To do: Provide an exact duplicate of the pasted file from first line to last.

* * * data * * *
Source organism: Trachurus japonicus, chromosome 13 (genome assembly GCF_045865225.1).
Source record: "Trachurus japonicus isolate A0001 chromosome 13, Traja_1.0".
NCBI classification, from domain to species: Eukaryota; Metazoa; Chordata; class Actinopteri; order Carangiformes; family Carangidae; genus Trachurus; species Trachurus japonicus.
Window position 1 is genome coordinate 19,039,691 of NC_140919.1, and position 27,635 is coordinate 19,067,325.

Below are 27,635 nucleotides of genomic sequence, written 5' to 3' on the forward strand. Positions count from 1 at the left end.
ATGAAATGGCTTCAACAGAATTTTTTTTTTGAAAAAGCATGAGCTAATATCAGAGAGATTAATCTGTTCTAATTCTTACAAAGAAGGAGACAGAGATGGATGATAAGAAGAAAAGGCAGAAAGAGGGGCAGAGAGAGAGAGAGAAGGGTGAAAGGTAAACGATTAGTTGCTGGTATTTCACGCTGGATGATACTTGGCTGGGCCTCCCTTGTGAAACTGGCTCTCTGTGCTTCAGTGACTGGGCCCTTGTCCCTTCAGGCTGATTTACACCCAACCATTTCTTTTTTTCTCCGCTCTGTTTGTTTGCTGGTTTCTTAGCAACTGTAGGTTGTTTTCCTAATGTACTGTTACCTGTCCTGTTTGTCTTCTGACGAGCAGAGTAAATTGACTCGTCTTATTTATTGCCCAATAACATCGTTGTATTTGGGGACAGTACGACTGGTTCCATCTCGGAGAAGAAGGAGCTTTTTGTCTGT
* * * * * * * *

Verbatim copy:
Source organism: Trachurus japonicus, chromosome 13 (genome assembly GCF_045865225.1).
Source record: "Trachurus japonicus isolate A0001 chromosome 13, Traja_1.0".
NCBI classification, from domain to species: Eukaryota; Metazoa; Chordata; class Actinopteri; order Carangiformes; family Carangidae; genus Trachurus; species Trachurus japonicus.
Window position 1 is genome coordinate 19,039,691 of NC_140919.1, and position 27,635 is coordinate 19,067,325.

Below are 27,635 nucleotides of genomic sequence, written 5' to 3' on the forward strand. Positions count from 1 at the left end.
ATGAAATGGCTTCAACAGAATTTTTTTTTTGAAAAAGCATGAGCTAATATCAGAGAGATTAATCTGTTCTAATTCTTACAAAGAAGGAGACAGAGATGGATGATAAGAAGAAAAGGCAGAAAGAGGGGCAGAGAGAGAGAGAGAAGGGTGAAAGGTAAACGATTAGTTGCTGGTATTTCACGCTGGATGATACTTGGCTGGGCCTCCCTTGTGAAACTGGCTCTCTGTGCTTCAGTGACTGGGCCCTTGTCCCTTCAGGCTGATTTACACCCAACCATTTCTTTTTTTCTCCGCTCTGTTTGTTTGCTGGTTTCTTAGCAACTGTAGGTTGTTTTCCTAATGTACTGTTACCTGTCCTGTTTGTCTTCTGACGAGCAGAGTAAATTGACTCGTCTTATTTATTGCCCAATAACATCGTTGTATTTGGGGACAGTACGACTGGTTCCATCTCGGAGAAGAAGGAGCTTTTTGTCTGT